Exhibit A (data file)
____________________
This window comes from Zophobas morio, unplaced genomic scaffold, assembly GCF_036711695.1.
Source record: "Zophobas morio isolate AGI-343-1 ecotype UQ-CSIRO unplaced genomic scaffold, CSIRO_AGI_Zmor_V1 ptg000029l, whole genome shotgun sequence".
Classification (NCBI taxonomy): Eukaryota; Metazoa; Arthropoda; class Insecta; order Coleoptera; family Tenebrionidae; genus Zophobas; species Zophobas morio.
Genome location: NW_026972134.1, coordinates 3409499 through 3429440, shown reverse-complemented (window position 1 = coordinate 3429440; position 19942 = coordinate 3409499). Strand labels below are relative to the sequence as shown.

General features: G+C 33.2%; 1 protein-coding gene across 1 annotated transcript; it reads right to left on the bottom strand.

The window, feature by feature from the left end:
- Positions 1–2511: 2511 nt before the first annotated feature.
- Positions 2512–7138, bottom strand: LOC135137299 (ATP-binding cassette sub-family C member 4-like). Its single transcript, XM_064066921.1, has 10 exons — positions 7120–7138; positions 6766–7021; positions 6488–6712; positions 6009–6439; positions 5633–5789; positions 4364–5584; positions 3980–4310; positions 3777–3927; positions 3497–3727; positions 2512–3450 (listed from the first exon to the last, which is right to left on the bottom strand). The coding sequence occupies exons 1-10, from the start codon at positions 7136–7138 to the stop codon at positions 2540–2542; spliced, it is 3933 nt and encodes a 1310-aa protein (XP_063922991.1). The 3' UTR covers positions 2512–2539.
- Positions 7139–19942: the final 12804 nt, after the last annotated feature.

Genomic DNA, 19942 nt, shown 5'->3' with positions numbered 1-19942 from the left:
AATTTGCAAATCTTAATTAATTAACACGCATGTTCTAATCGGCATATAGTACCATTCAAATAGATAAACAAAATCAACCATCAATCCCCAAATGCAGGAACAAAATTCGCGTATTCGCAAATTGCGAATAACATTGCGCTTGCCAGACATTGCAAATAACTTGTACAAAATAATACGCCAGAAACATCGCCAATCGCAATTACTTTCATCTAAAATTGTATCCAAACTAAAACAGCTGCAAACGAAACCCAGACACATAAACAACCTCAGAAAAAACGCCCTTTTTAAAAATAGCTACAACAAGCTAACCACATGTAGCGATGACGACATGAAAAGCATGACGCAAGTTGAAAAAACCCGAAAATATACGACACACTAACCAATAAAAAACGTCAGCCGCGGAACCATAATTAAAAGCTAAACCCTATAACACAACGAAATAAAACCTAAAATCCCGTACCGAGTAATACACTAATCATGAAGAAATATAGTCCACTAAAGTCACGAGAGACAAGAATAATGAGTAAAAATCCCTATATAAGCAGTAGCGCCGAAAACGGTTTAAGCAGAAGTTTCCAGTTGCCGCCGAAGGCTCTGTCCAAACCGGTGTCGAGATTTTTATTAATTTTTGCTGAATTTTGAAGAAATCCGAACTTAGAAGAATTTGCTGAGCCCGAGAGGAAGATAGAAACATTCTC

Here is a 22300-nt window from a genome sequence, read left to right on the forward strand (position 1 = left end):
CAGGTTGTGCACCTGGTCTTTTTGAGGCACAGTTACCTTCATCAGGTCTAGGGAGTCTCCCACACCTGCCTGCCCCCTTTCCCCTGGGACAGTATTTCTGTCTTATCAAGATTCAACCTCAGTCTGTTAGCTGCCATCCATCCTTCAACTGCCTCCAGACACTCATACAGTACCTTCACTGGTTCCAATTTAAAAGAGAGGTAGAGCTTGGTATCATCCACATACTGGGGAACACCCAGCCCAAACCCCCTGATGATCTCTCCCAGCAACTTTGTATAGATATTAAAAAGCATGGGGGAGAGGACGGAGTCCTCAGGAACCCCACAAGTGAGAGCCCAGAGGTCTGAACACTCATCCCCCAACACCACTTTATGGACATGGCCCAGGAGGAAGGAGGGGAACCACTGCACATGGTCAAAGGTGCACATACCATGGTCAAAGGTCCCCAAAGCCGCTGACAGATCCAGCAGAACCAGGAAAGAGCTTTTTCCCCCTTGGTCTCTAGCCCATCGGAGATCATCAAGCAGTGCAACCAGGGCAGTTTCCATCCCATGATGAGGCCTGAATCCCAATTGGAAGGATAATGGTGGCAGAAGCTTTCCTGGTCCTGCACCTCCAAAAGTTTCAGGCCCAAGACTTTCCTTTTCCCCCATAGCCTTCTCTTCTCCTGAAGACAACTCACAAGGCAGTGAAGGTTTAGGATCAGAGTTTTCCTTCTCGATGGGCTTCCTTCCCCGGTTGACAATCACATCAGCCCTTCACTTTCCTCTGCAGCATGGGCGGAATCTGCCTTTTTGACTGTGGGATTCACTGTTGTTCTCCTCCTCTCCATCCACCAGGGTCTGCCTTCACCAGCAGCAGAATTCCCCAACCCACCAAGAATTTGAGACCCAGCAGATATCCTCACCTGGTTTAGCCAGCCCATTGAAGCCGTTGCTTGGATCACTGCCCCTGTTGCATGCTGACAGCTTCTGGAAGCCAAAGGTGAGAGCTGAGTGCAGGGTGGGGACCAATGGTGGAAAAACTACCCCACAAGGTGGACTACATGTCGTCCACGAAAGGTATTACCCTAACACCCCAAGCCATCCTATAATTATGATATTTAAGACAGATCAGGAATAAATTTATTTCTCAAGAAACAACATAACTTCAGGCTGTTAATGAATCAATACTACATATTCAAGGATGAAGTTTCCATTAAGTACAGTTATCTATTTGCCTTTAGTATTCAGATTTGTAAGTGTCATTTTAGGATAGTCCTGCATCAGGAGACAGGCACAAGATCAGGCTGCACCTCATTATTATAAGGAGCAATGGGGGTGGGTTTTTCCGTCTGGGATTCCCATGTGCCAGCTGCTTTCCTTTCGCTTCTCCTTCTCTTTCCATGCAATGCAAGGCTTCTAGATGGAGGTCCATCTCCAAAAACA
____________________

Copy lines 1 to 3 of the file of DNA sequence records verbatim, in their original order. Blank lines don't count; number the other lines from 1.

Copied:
This window comes from Zophobas morio, unplaced genomic scaffold, assembly GCF_036711695.1.
Source record: "Zophobas morio isolate AGI-343-1 ecotype UQ-CSIRO unplaced genomic scaffold, CSIRO_AGI_Zmor_V1 ptg000029l, whole genome shotgun sequence".
Classification (NCBI taxonomy): Eukaryota; Metazoa; Arthropoda; class Insecta; order Coleoptera; family Tenebrionidae; genus Zophobas; species Zophobas morio.